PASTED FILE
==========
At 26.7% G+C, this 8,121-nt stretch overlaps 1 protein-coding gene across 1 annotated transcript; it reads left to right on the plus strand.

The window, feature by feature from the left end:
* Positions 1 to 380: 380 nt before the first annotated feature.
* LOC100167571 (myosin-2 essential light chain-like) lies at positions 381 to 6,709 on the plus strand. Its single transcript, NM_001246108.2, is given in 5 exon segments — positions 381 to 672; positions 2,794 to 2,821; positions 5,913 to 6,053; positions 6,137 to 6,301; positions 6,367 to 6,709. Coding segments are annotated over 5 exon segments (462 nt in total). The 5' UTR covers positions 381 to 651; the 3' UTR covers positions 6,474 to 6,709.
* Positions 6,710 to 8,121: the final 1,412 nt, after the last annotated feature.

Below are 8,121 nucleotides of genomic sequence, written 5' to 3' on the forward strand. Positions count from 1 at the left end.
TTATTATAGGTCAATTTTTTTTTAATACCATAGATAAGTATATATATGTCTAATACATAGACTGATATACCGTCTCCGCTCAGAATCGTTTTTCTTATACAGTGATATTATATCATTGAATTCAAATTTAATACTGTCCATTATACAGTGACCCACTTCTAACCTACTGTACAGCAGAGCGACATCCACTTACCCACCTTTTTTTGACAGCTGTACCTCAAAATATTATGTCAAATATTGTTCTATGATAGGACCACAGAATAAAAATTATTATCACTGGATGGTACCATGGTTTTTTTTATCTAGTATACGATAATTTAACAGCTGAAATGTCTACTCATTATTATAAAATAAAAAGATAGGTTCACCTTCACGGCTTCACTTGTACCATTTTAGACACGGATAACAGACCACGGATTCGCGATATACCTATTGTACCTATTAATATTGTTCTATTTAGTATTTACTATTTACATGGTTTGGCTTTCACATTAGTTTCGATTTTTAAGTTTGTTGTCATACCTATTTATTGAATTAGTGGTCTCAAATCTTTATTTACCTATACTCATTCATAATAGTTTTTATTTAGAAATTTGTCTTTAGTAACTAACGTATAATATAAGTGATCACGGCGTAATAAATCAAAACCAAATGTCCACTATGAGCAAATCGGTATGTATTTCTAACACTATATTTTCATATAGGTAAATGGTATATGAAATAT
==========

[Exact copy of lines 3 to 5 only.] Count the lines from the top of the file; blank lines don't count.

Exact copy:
* Positions 1 to 380: 380 nt before the first annotated feature.
* LOC100167571 (myosin-2 essential light chain-like) lies at positions 381 to 6,709 on the plus strand. Its single transcript, NM_001246108.2, is given in 5 exon segments — positions 381 to 672; positions 2,794 to 2,821; positions 5,913 to 6,053; positions 6,137 to 6,301; positions 6,367 to 6,709. Coding segments are annotated over 5 exon segments (462 nt in total). The 5' UTR covers positions 381 to 651; the 3' UTR covers positions 6,474 to 6,709.
* Positions 6,710 to 8,121: the final 1,412 nt, after the last annotated feature.